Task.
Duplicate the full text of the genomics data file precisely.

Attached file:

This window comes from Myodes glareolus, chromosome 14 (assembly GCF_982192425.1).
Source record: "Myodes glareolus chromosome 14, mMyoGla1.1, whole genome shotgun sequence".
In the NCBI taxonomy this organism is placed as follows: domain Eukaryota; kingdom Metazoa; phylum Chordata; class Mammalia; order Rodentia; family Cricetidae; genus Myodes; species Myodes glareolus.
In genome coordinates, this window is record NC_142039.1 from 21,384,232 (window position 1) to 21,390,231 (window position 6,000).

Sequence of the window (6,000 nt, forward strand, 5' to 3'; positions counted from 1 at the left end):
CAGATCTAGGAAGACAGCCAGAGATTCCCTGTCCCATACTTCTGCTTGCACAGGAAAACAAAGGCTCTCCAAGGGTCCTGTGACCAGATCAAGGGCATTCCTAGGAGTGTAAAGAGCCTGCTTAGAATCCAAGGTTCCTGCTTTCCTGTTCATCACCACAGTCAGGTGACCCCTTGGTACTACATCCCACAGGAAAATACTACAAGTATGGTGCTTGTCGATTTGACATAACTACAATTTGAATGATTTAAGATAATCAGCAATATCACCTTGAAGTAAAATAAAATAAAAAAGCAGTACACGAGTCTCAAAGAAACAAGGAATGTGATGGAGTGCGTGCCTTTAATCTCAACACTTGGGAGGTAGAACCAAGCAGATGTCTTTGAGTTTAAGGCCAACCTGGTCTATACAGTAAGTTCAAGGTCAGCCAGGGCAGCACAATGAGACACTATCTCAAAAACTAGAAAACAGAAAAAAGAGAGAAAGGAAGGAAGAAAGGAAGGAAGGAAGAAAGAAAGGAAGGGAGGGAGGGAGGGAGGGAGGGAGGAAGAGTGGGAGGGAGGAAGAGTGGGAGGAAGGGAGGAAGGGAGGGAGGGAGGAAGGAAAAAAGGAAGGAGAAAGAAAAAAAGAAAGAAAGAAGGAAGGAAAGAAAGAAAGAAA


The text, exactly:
This window comes from Myodes glareolus, chromosome 14 (assembly GCF_982192425.1).
Source record: "Myodes glareolus chromosome 14, mMyoGla1.1, whole genome shotgun sequence".
In the NCBI taxonomy this organism is placed as follows: domain Eukaryota; kingdom Metazoa; phylum Chordata; class Mammalia; order Rodentia; family Cricetidae; genus Myodes; species Myodes glareolus.
In genome coordinates, this window is record NC_142039.1 from 21,384,232 (window position 1) to 21,390,231 (window position 6,000).

Sequence of the window (6,000 nt, forward strand, 5' to 3'; positions counted from 1 at the left end):
CAGATCTAGGAAGACAGCCAGAGATTCCCTGTCCCATACTTCTGCTTGCACAGGAAAACAAAGGCTCTCCAAGGGTCCTGTGACCAGATCAAGGGCATTCCTAGGAGTGTAAAGAGCCTGCTTAGAATCCAAGGTTCCTGCTTTCCTGTTCATCACCACAGTCAGGTGACCCCTTGGTACTACATCCCACAGGAAAATACTACAAGTATGGTGCTTGTCGATTTGACATAACTACAATTTGAATGATTTAAGATAATCAGCAATATCACCTTGAAGTAAAATAAAATAAAAAAGCAGTACACGAGTCTCAAAGAAACAAGGAATGTGATGGAGTGCGTGCCTTTAATCTCAACACTTGGGAGGTAGAACCAAGCAGATGTCTTTGAGTTTAAGGCCAACCTGGTCTATACAGTAAGTTCAAGGTCAGCCAGGGCAGCACAATGAGACACTATCTCAAAAACTAGAAAACAGAAAAAAGAGAGAAAGGAAGGAAGAAAGGAAGGAAGGAAGAAAGAAAGGAAGGGAGGGAGGGAGGGAGGGAGGGAGGAAGAGTGGGAGGGAGGAAGAGTGGGAGGAAGGGAGGAAGGGAGGGAGGGAGGAAGGAAAAAAGGAAGGAGAAAGAAAAAAAGAAAGAAAGAAGGAAGGAAAGAAAGAAAGAAA